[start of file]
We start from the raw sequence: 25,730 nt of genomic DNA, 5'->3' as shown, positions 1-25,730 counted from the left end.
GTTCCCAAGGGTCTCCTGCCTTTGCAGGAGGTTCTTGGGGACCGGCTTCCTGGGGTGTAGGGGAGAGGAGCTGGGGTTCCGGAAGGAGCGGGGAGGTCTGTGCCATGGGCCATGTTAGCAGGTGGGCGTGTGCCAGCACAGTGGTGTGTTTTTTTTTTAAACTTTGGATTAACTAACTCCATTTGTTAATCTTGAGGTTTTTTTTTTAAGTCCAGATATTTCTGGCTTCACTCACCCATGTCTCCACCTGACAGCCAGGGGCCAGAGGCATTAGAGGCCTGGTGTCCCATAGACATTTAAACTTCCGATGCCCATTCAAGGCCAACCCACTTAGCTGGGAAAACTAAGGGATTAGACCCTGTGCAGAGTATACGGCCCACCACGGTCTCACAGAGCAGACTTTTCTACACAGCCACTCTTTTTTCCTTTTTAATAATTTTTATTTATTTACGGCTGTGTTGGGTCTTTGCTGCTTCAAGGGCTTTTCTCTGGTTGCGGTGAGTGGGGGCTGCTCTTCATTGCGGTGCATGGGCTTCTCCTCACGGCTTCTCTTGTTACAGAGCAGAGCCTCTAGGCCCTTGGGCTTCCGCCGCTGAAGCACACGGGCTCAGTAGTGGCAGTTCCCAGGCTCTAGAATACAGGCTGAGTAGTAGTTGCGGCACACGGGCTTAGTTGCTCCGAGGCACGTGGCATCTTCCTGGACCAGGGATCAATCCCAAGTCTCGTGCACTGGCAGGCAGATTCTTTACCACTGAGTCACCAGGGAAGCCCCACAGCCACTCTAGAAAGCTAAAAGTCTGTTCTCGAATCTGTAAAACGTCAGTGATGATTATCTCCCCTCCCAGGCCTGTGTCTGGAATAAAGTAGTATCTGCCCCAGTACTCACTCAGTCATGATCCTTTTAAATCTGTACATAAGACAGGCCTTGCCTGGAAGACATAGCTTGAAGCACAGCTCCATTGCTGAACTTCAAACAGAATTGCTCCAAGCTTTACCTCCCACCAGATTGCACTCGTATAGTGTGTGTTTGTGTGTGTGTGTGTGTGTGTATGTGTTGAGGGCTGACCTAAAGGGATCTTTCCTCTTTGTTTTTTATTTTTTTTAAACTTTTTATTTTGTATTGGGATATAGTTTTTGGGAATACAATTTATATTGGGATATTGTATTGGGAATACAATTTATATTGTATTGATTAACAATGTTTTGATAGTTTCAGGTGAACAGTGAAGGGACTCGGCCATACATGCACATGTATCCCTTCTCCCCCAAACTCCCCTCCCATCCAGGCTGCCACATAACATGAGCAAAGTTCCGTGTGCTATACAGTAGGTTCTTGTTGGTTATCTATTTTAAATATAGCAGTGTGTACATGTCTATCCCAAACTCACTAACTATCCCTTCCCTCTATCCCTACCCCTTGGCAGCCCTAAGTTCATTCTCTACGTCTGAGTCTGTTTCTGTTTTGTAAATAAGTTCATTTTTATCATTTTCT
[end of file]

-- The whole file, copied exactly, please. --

We start from the raw sequence: 25,730 nt of genomic DNA, 5'->3' as shown, positions 1-25,730 counted from the left end.
GTTCCCAAGGGTCTCCTGCCTTTGCAGGAGGTTCTTGGGGACCGGCTTCCTGGGGTGTAGGGGAGAGGAGCTGGGGTTCCGGAAGGAGCGGGGAGGTCTGTGCCATGGGCCATGTTAGCAGGTGGGCGTGTGCCAGCACAGTGGTGTGTTTTTTTTTTAAACTTTGGATTAACTAACTCCATTTGTTAATCTTGAGGTTTTTTTTTTAAGTCCAGATATTTCTGGCTTCACTCACCCATGTCTCCACCTGACAGCCAGGGGCCAGAGGCATTAGAGGCCTGGTGTCCCATAGACATTTAAACTTCCGATGCCCATTCAAGGCCAACCCACTTAGCTGGGAAAACTAAGGGATTAGACCCTGTGCAGAGTATACGGCCCACCACGGTCTCACAGAGCAGACTTTTCTACACAGCCACTCTTTTTTCCTTTTTAATAATTTTTATTTATTTACGGCTGTGTTGGGTCTTTGCTGCTTCAAGGGCTTTTCTCTGGTTGCGGTGAGTGGGGGCTGCTCTTCATTGCGGTGCATGGGCTTCTCCTCACGGCTTCTCTTGTTACAGAGCAGAGCCTCTAGGCCCTTGGGCTTCCGCCGCTGAAGCACACGGGCTCAGTAGTGGCAGTTCCCAGGCTCTAGAATACAGGCTGAGTAGTAGTTGCGGCACACGGGCTTAGTTGCTCCGAGGCACGTGGCATCTTCCTGGACCAGGGATCAATCCCAAGTCTCGTGCACTGGCAGGCAGATTCTTTACCACTGAGTCACCAGGGAAGCCCCACAGCCACTCTAGAAAGCTAAAAGTCTGTTCTCGAATCTGTAAAACGTCAGTGATGATTATCTCCCCTCCCAGGCCTGTGTCTGGAATAAAGTAGTATCTGCCCCAGTACTCACTCAGTCATGATCCTTTTAAATCTGTACATAAGACAGGCCTTGCCTGGAAGACATAGCTTGAAGCACAGCTCCATTGCTGAACTTCAAACAGAATTGCTCCAAGCTTTACCTCCCACCAGATTGCACTCGTATAGTGTGTGTTTGTGTGTGTGTGTGTGTGTGTATGTGTTGAGGGCTGACCTAAAGGGATCTTTCCTCTTTGTTTTTTATTTTTTTTAAACTTTTTATTTTGTATTGGGATATAGTTTTTGGGAATACAATTTATATTGGGATATTGTATTGGGAATACAATTTATATTGTATTGATTAACAATGTTTTGATAGTTTCAGGTGAACAGTGAAGGGACTCGGCCATACATGCACATGTATCCCTTCTCCCCCAAACTCCCCTCCCATCCAGGCTGCCACATAACATGAGCAAAGTTCCGTGTGCTATACAGTAGGTTCTTGTTGGTTATCTATTTTAAATATAGCAGTGTGTACATGTCTATCCCAAACTCACTAACTATCCCTTCCCTCTATCCCTACCCCTTGGCAGCCCTAAGTTCATTCTCTACGTCTGAGTCTGTTTCTGTTTTGTAAATAAGTTCATTTTTATCATTTTCT